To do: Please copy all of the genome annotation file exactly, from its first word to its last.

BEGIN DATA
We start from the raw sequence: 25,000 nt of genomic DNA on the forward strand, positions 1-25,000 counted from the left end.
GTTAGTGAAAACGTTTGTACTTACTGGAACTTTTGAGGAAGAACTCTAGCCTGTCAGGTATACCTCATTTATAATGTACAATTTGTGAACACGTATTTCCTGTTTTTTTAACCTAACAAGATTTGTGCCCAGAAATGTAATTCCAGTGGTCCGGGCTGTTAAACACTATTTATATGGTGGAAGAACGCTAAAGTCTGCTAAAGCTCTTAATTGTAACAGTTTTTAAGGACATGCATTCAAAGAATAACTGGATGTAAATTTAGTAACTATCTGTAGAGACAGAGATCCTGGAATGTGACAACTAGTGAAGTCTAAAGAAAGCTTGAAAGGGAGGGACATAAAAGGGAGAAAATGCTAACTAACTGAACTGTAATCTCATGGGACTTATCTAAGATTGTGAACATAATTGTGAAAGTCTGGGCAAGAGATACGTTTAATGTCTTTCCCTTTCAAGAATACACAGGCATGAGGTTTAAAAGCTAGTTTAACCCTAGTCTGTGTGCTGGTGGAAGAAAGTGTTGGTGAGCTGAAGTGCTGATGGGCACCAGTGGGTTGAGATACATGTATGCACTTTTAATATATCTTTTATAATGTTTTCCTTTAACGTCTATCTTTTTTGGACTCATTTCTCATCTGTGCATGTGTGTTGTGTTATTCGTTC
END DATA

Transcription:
We start from the raw sequence: 25,000 nt of genomic DNA on the forward strand, positions 1-25,000 counted from the left end.
GTTAGTGAAAACGTTTGTACTTACTGGAACTTTTGAGGAAGAACTCTAGCCTGTCAGGTATACCTCATTTATAATGTACAATTTGTGAACACGTATTTCCTGTTTTTTTAACCTAACAAGATTTGTGCCCAGAAATGTAATTCCAGTGGTCCGGGCTGTTAAACACTATTTATATGGTGGAAGAACGCTAAAGTCTGCTAAAGCTCTTAATTGTAACAGTTTTTAAGGACATGCATTCAAAGAATAACTGGATGTAAATTTAGTAACTATCTGTAGAGACAGAGATCCTGGAATGTGACAACTAGTGAAGTCTAAAGAAAGCTTGAAAGGGAGGGACATAAAAGGGAGAAAATGCTAACTAACTGAACTGTAATCTCATGGGACTTATCTAAGATTGTGAACATAATTGTGAAAGTCTGGGCAAGAGATACGTTTAATGTCTTTCCCTTTCAAGAATACACAGGCATGAGGTTTAAAAGCTAGTTTAACCCTAGTCTGTGTGCTGGTGGAAGAAAGTGTTGGTGAGCTGAAGTGCTGATGGGCACCAGTGGGTTGAGATACATGTATGCACTTTTAATATATCTTTTATAATGTTTTCCTTTAACGTCTATCTTTTTTGGACTCATTTCTCATCTGTGCATGTGTGTTGTGTTATTCGTTC